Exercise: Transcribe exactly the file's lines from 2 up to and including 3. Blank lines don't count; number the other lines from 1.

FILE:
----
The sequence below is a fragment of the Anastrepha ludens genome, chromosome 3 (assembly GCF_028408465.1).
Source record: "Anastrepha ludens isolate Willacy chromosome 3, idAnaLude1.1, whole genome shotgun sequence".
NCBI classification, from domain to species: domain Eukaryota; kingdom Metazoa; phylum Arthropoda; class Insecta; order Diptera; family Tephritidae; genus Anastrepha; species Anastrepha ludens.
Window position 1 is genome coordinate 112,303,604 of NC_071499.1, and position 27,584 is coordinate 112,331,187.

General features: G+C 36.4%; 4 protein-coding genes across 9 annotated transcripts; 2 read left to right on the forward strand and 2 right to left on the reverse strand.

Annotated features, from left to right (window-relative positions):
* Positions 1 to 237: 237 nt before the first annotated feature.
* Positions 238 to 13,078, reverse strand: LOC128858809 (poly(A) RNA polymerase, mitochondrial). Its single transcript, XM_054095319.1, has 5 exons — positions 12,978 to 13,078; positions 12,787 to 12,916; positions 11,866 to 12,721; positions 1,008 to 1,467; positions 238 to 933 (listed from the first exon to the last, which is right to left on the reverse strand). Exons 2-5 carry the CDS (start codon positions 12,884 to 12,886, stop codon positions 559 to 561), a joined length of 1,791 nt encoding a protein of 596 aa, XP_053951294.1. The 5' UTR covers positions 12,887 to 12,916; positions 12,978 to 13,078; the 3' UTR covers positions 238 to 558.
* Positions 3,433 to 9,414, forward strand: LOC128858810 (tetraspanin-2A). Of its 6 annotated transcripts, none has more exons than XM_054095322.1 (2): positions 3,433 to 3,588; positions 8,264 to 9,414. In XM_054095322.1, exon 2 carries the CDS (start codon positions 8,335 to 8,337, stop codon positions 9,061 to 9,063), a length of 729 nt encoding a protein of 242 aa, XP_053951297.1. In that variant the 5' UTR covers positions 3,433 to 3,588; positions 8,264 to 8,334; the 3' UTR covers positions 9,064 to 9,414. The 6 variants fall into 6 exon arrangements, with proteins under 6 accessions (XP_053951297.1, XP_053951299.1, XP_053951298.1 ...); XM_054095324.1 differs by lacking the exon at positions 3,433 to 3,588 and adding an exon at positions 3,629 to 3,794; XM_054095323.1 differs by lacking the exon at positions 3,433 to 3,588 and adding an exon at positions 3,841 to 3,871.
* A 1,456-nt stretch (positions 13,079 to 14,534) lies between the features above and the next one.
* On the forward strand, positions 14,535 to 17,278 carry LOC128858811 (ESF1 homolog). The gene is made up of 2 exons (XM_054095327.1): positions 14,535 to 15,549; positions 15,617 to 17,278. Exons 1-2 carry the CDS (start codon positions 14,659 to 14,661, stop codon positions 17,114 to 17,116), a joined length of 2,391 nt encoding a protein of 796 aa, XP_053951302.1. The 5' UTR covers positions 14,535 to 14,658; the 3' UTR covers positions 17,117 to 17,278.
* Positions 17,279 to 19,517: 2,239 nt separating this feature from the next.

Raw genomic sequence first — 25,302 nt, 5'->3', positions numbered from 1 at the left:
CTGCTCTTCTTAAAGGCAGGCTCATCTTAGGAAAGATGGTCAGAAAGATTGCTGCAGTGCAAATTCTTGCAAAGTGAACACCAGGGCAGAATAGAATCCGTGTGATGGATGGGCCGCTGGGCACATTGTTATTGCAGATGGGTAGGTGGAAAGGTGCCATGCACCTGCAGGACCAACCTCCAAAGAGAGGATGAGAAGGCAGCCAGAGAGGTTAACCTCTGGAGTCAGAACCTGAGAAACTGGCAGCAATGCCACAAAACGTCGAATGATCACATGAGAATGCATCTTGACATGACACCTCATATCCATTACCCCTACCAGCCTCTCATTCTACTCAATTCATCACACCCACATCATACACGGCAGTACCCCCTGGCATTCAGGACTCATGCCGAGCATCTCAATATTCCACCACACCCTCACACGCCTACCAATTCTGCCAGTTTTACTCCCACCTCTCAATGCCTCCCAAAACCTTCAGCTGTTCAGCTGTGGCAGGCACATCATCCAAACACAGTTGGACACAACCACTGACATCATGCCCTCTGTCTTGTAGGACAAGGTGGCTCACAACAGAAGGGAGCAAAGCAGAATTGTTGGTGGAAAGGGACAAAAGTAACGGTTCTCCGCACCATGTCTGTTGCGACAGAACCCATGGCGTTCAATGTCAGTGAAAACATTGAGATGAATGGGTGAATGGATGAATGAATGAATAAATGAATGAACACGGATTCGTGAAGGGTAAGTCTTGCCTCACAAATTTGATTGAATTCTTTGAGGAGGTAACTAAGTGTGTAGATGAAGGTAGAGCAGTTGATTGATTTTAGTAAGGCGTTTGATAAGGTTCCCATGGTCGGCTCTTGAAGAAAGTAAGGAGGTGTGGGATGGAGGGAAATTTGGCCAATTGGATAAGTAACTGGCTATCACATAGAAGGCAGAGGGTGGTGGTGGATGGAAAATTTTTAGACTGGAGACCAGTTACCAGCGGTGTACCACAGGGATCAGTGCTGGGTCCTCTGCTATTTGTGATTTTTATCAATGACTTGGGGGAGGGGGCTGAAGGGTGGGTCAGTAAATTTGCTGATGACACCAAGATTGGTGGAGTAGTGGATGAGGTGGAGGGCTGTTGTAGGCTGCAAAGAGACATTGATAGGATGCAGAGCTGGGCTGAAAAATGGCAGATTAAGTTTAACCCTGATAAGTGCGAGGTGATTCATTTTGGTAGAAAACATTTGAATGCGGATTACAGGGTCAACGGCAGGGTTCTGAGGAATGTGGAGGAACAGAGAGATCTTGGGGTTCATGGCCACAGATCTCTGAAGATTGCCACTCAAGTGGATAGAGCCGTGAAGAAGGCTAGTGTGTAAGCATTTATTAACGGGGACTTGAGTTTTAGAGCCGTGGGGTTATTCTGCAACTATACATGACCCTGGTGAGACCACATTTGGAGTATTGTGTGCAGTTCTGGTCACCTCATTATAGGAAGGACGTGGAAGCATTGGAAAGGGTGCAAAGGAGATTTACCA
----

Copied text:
Source record: "Anastrepha ludens isolate Willacy chromosome 3, idAnaLude1.1, whole genome shotgun sequence".
NCBI classification, from domain to species: domain Eukaryota; kingdom Metazoa; phylum Arthropoda; class Insecta; order Diptera; family Tephritidae; genus Anastrepha; species Anastrepha ludens.